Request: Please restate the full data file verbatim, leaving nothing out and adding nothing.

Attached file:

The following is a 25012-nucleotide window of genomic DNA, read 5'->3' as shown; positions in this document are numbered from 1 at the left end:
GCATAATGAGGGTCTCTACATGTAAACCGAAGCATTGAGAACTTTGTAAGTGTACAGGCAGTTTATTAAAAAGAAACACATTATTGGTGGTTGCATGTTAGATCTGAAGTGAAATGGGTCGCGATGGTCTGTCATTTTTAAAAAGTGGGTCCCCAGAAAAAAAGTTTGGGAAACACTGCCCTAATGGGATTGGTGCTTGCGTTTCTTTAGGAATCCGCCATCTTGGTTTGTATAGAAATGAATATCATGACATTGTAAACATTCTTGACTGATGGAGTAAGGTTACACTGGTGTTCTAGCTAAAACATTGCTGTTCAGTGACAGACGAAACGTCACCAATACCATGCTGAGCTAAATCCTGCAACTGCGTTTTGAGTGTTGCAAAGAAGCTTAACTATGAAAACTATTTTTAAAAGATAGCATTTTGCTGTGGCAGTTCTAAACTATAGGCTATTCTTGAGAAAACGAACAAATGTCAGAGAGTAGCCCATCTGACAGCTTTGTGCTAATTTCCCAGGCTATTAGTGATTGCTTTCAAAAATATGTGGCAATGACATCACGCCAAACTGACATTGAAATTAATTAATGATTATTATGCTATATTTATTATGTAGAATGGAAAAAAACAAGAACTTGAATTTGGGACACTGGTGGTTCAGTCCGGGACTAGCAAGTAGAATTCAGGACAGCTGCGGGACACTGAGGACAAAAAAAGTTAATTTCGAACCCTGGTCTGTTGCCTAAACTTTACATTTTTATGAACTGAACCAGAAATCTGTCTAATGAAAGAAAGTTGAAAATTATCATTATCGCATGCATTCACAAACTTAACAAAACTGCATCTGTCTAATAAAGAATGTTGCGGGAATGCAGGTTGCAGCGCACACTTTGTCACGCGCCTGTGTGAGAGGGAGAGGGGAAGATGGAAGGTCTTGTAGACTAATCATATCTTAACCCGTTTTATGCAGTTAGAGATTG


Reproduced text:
The following is a 25012-nucleotide window of genomic DNA, read 5'->3' as shown; positions in this document are numbered from 1 at the left end:
GCATAATGAGGGTCTCTACATGTAAACCGAAGCATTGAGAACTTTGTAAGTGTACAGGCAGTTTATTAAAAAGAAACACATTATTGGTGGTTGCATGTTAGATCTGAAGTGAAATGGGTCGCGATGGTCTGTCATTTTTAAAAAGTGGGTCCCCAGAAAAAAAGTTTGGGAAACACTGCCCTAATGGGATTGGTGCTTGCGTTTCTTTAGGAATCCGCCATCTTGGTTTGTATAGAAATGAATATCATGACATTGTAAACATTCTTGACTGATGGAGTAAGGTTACACTGGTGTTCTAGCTAAAACATTGCTGTTCAGTGACAGACGAAACGTCACCAATACCATGCTGAGCTAAATCCTGCAACTGCGTTTTGAGTGTTGCAAAGAAGCTTAACTATGAAAACTATTTTTAAAAGATAGCATTTTGCTGTGGCAGTTCTAAACTATAGGCTATTCTTGAGAAAACGAACAAATGTCAGAGAGTAGCCCATCTGACAGCTTTGTGCTAATTTCCCAGGCTATTAGTGATTGCTTTCAAAAATATGTGGCAATGACATCACGCCAAACTGACATTGAAATTAATTAATGATTATTATGCTATATTTATTATGTAGAATGGAAAAAAACAAGAACTTGAATTTGGGACACTGGTGGTTCAGTCCGGGACTAGCAAGTAGAATTCAGGACAGCTGCGGGACACTGAGGACAAAAAAAGTTAATTTCGAACCCTGGTCTGTTGCCTAAACTTTACATTTTTATGAACTGAACCAGAAATCTGTCTAATGAAAGAAAGTTGAAAATTATCATTATCGCATGCATTCACAAACTTAACAAAACTGCATCTGTCTAATAAAGAATGTTGCGGGAATGCAGGTTGCAGCGCACACTTTGTCACGCGCCTGTGTGAGAGGGAGAGGGGAAGATGGAAGGTCTTGTAGACTAATCATATCTTAACCCGTTTTATGCAGTTAGAGATTG